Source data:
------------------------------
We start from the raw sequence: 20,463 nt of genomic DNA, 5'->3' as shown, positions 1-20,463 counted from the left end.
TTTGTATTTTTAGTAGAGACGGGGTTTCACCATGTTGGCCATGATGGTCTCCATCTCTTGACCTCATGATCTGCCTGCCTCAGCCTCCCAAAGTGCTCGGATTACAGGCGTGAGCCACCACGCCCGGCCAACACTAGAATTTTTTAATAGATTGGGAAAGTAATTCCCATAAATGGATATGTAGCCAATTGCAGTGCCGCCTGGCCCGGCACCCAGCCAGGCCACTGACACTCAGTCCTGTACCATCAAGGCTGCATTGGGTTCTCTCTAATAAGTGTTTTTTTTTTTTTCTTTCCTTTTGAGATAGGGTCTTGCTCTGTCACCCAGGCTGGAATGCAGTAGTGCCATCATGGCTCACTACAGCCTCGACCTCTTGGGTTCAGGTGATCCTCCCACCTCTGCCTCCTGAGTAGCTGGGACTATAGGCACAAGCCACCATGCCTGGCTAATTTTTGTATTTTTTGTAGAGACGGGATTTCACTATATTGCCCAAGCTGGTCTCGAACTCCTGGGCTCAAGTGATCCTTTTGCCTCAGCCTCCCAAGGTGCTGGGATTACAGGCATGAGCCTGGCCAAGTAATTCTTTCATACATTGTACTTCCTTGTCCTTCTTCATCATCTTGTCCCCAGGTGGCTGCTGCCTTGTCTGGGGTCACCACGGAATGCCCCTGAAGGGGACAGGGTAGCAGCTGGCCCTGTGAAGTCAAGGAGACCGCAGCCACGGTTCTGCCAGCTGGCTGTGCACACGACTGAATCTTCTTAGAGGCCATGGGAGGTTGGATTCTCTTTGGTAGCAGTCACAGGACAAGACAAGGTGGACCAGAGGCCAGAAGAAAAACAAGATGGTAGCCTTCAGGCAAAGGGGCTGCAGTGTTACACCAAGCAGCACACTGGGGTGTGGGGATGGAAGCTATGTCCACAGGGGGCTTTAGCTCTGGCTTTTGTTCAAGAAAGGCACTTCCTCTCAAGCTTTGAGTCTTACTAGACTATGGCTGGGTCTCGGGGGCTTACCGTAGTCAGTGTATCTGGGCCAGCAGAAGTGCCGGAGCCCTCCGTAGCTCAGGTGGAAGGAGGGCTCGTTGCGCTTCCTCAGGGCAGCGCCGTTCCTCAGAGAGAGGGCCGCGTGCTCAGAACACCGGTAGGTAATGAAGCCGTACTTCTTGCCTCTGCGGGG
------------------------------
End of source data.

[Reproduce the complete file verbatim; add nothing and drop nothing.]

We start from the raw sequence: 20,463 nt of genomic DNA, 5'->3' as shown, positions 1-20,463 counted from the left end.
TTTGTATTTTTAGTAGAGACGGGGTTTCACCATGTTGGCCATGATGGTCTCCATCTCTTGACCTCATGATCTGCCTGCCTCAGCCTCCCAAAGTGCTCGGATTACAGGCGTGAGCCACCACGCCCGGCCAACACTAGAATTTTTTAATAGATTGGGAAAGTAATTCCCATAAATGGATATGTAGCCAATTGCAGTGCCGCCTGGCCCGGCACCCAGCCAGGCCACTGACACTCAGTCCTGTACCATCAAGGCTGCATTGGGTTCTCTCTAATAAGTGTTTTTTTTTTTTTCTTTCCTTTTGAGATAGGGTCTTGCTCTGTCACCCAGGCTGGAATGCAGTAGTGCCATCATGGCTCACTACAGCCTCGACCTCTTGGGTTCAGGTGATCCTCCCACCTCTGCCTCCTGAGTAGCTGGGACTATAGGCACAAGCCACCATGCCTGGCTAATTTTTGTATTTTTTGTAGAGACGGGATTTCACTATATTGCCCAAGCTGGTCTCGAACTCCTGGGCTCAAGTGATCCTTTTGCCTCAGCCTCCCAAGGTGCTGGGATTACAGGCATGAGCCTGGCCAAGTAATTCTTTCATACATTGTACTTCCTTGTCCTTCTTCATCATCTTGTCCCCAGGTGGCTGCTGCCTTGTCTGGGGTCACCACGGAATGCCCCTGAAGGGGACAGGGTAGCAGCTGGCCCTGTGAAGTCAAGGAGACCGCAGCCACGGTTCTGCCAGCTGGCTGTGCACACGACTGAATCTTCTTAGAGGCCATGGGAGGTTGGATTCTCTTTGGTAGCAGTCACAGGACAAGACAAGGTGGACCAGAGGCCAGAAGAAAAACAAGATGGTAGCCTTCAGGCAAAGGGGCTGCAGTGTTACACCAAGCAGCACACTGGGGTGTGGGGATGGAAGCTATGTCCACAGGGGGCTTTAGCTCTGGCTTTTGTTCAAGAAAGGCACTTCCTCTCAAGCTTTGAGTCTTACTAGACTATGGCTGGGTCTCGGGGGCTTACCGTAGTCAGTGTATCTGGGCCAGCAGAAGTGCCGGAGCCCTCCGTAGCTCAGGTGGAAGGAGGGCTCGTTGCGCTTCCTCAGGGCAGCGCCGTTCCTCAGAGAGAGGGCCGCGTGCTCAGAACACCGGTAGGTAATGAAGCCGTACTTCTTGCCTCTGCGGGG